In a previous post, I highlighted the addition of a new server to my lab that was intended to be a VM host for all my services. That server is now officially the host to all the services in my lab, except for network storage! Not only that, but all the services that were previously provided by various VMs and native apps on Windows Server 2012 are now all operating in logically segregated and new VMs. At this time I have 4 Linux VMs running that support all of the services I need in my lab (again, except for network storage, which is handled completely by Windows Server 2012 on my R510)
Previously I had an ugly mix of services that led to a number of problems:
- Not all services would automatically start after a reboot
- If a certain service required a restart, it was likely that the entire host needed to be rebooted, unnecessarily affecting other services
- If a certain service encountered issues that required a rollback through snapshots or updates, other services would be unnecessarily affected
- Increased vulnerability as a result of external access required by some services
Each of my 4 VMs now serves a specific purpose, and services run on specific boxes so that an issue with one service won’t affect other services unnecessarily. They are as follows:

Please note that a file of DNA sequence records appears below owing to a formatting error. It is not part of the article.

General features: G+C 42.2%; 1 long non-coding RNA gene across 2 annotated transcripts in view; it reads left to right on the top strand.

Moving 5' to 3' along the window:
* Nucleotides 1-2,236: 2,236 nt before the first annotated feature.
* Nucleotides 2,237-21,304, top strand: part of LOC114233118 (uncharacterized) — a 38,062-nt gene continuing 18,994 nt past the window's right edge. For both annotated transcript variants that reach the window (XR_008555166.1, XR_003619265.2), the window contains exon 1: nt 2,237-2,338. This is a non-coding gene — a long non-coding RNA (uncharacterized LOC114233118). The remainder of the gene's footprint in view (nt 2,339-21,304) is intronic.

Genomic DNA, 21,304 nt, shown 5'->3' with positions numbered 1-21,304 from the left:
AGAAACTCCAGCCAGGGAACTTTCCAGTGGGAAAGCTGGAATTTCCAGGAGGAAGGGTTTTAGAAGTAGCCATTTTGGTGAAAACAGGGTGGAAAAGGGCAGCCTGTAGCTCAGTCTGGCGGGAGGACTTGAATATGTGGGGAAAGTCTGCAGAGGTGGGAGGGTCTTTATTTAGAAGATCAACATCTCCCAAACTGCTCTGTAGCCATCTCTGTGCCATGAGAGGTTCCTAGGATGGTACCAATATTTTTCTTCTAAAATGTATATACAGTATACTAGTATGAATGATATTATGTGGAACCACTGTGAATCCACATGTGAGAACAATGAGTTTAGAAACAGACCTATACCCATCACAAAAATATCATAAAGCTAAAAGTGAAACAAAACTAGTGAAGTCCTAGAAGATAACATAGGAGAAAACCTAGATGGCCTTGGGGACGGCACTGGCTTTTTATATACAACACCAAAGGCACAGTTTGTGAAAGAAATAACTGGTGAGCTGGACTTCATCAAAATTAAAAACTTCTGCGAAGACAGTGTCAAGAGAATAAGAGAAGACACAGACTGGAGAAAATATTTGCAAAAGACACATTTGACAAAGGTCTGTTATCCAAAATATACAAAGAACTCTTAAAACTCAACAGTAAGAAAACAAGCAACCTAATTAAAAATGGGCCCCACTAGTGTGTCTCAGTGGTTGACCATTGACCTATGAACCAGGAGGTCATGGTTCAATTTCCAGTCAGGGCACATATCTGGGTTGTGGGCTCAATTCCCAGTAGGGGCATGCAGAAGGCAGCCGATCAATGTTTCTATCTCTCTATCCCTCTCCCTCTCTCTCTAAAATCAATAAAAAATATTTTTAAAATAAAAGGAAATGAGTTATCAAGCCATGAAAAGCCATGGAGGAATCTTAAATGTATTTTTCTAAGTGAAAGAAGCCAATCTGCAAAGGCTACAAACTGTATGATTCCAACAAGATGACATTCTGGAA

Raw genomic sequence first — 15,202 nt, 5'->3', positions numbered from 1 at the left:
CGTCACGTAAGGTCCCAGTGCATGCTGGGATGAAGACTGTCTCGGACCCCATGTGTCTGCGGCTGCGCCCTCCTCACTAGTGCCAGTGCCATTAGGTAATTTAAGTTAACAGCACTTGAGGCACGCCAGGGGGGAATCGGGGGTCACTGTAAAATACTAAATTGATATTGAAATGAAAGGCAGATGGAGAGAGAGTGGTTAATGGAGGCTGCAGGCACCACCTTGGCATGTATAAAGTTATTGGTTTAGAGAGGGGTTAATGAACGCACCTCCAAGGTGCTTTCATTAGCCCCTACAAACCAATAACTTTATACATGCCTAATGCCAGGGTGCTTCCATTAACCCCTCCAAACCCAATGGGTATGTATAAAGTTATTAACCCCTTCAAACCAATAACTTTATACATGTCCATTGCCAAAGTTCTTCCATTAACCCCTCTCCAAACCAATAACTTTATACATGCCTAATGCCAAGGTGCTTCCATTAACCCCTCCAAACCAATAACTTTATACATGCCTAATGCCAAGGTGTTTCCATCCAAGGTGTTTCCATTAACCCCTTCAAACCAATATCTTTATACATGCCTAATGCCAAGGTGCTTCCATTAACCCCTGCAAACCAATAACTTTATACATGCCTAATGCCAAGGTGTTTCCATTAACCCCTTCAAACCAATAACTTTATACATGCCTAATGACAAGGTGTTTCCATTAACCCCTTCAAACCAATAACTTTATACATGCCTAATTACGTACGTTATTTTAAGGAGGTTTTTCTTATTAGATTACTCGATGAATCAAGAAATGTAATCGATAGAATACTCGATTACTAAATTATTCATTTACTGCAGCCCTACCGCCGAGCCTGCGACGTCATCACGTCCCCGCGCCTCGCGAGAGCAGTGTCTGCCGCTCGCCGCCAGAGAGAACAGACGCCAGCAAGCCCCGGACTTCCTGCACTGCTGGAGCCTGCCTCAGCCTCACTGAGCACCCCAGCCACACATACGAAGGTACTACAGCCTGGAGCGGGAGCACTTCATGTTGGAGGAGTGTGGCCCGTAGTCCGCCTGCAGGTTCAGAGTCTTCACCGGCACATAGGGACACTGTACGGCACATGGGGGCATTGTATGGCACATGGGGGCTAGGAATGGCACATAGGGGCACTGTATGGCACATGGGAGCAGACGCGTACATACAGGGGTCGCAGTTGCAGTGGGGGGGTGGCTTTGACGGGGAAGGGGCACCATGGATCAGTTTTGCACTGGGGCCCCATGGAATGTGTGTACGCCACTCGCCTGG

Roadhog – Plex Media Server box (Ubuntu)
- Plex Media Server
Running PlexPy on the same box as PMS means that if the whole box goes down, PlexPy won’t notify me, but it means that as long as PMS is running, PlexPy is as well, and tracking watch status. I keep a good eye on the lab so if the machine goes down I usually notice quickly. Additionally, network issues can’t affect PlexPy connecting to PMS.
Sombra – Download box (Ubuntu)
Having each of these services in a single provides some benefits:
- Simple communication between the services (Sonarr > Deluge, Ombi > Sonarr, etc), since they can all use localhost
- Many of these run on Mono, which means Mono only needs to be installed on a single box to support all of them
- Each of these services is related in nature, and can easily be moved all together if necessary
Pharah – External access box (Ubuntu)
- SSH server
- nginx reverse proxy server
Pharah is the newest box, created to replace the older CentOS box that was creating problems since it had previously supported several services and was only being used as an SSH server. It was replaced with a more streamlined Ubuntu box that only runs the services that are needed.
Pihole – Pi-Hole box (Debian)
Only runs Pi-Hole. Since Pi-Hole is a network service separate from the rest of the services, it runs on a completely separated VM so that the service can maintain as much uptime as possible.
In the future I expect to create another VM with MineOS to run a Minecraft server. For now though, all the services I run in my lab are handled by these VMs or dedicated devices such as my router.